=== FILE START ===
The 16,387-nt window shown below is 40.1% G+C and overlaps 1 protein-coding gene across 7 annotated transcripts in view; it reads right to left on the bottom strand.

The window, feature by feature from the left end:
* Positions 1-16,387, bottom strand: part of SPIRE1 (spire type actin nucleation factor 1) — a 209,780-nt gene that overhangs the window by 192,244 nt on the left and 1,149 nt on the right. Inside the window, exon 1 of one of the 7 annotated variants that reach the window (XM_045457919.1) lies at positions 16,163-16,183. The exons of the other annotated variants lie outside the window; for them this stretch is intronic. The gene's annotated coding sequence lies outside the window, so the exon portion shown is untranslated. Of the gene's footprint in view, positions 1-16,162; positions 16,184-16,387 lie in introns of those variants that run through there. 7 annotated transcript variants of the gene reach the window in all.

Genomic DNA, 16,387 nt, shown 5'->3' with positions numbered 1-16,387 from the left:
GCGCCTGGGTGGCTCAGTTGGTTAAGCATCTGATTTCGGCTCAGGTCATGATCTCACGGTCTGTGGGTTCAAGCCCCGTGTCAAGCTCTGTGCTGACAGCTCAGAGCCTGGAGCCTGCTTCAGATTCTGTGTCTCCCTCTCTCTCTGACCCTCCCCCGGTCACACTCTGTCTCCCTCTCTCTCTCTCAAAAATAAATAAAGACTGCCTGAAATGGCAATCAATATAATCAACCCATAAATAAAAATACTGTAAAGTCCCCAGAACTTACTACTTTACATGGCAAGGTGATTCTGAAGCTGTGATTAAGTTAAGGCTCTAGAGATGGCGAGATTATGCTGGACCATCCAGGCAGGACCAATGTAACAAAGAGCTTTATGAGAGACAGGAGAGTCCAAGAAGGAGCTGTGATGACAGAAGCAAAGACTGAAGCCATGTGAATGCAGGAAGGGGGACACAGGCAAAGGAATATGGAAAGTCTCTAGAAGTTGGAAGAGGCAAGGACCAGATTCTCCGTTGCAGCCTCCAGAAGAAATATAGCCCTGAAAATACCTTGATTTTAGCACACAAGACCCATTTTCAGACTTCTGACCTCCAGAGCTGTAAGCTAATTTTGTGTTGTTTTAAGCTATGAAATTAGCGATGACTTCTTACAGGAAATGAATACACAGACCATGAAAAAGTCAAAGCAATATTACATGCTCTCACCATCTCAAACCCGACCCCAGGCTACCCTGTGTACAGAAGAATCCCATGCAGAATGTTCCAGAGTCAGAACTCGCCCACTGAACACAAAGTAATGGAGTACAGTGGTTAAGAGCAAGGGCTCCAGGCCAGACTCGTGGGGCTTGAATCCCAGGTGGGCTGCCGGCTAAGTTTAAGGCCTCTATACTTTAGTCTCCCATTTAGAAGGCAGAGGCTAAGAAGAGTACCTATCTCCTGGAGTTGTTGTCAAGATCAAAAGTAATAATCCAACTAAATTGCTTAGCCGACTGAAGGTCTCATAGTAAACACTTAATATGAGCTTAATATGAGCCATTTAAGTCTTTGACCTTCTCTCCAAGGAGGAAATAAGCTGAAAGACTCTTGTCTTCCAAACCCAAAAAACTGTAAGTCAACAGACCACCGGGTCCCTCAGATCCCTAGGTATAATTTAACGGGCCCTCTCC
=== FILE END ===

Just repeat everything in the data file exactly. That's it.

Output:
The 16,387-nt window shown below is 40.1% G+C and overlaps 1 protein-coding gene across 7 annotated transcripts in view; it reads right to left on the bottom strand.

The window, feature by feature from the left end:
* Positions 1-16,387, bottom strand: part of SPIRE1 (spire type actin nucleation factor 1) — a 209,780-nt gene that overhangs the window by 192,244 nt on the left and 1,149 nt on the right. Inside the window, exon 1 of one of the 7 annotated variants that reach the window (XM_045457919.1) lies at positions 16,163-16,183. The exons of the other annotated variants lie outside the window; for them this stretch is intronic. The gene's annotated coding sequence lies outside the window, so the exon portion shown is untranslated. Of the gene's footprint in view, positions 1-16,162; positions 16,184-16,387 lie in introns of those variants that run through there. 7 annotated transcript variants of the gene reach the window in all.

Genomic DNA, 16,387 nt, shown 5'->3' with positions numbered 1-16,387 from the left:
GCGCCTGGGTGGCTCAGTTGGTTAAGCATCTGATTTCGGCTCAGGTCATGATCTCACGGTCTGTGGGTTCAAGCCCCGTGTCAAGCTCTGTGCTGACAGCTCAGAGCCTGGAGCCTGCTTCAGATTCTGTGTCTCCCTCTCTCTCTGACCCTCCCCCGGTCACACTCTGTCTCCCTCTCTCTCTCTCAAAAATAAATAAAGACTGCCTGAAATGGCAATCAATATAATCAACCCATAAATAAAAATACTGTAAAGTCCCCAGAACTTACTACTTTACATGGCAAGGTGATTCTGAAGCTGTGATTAAGTTAAGGCTCTAGAGATGGCGAGATTATGCTGGACCATCCAGGCAGGACCAATGTAACAAAGAGCTTTATGAGAGACAGGAGAGTCCAAGAAGGAGCTGTGATGACAGAAGCAAAGACTGAAGCCATGTGAATGCAGGAAGGGGGACACAGGCAAAGGAATATGGAAAGTCTCTAGAAGTTGGAAGAGGCAAGGACCAGATTCTCCGTTGCAGCCTCCAGAAGAAATATAGCCCTGAAAATACCTTGATTTTAGCACACAAGACCCATTTTCAGACTTCTGACCTCCAGAGCTGTAAGCTAATTTTGTGTTGTTTTAAGCTATGAAATTAGCGATGACTTCTTACAGGAAATGAATACACAGACCATGAAAAAGTCAAAGCAATATTACATGCTCTCACCATCTCAAACCCGACCCCAGGCTACCCTGTGTACAGAAGAATCCCATGCAGAATGTTCCAGAGTCAGAACTCGCCCACTGAACACAAAGTAATGGAGTACAGTGGTTAAGAGCAAGGGCTCCAGGCCAGACTCGTGGGGCTTGAATCCCAGGTGGGCTGCCGGCTAAGTTTAAGGCCTCTATACTTTAGTCTCCCATTTAGAAGGCAGAGGCTAAGAAGAGTACCTATCTCCTGGAGTTGTTGTCAAGATCAAAAGTAATAATCCAACTAAATTGCTTAGCCGACTGAAGGTCTCATAGTAAACACTTAATATGAGCTTAATATGAGCCATTTAAGTCTTTGACCTTCTCTCCAAGGAGGAAATAAGCTGAAAGACTCTTGTCTTCCAAACCCAAAAAACTGTAAGTCAACAGACCACCGGGTCCCTCAGATCCCTAGGTATAATTTAACGGGCCCTCTCC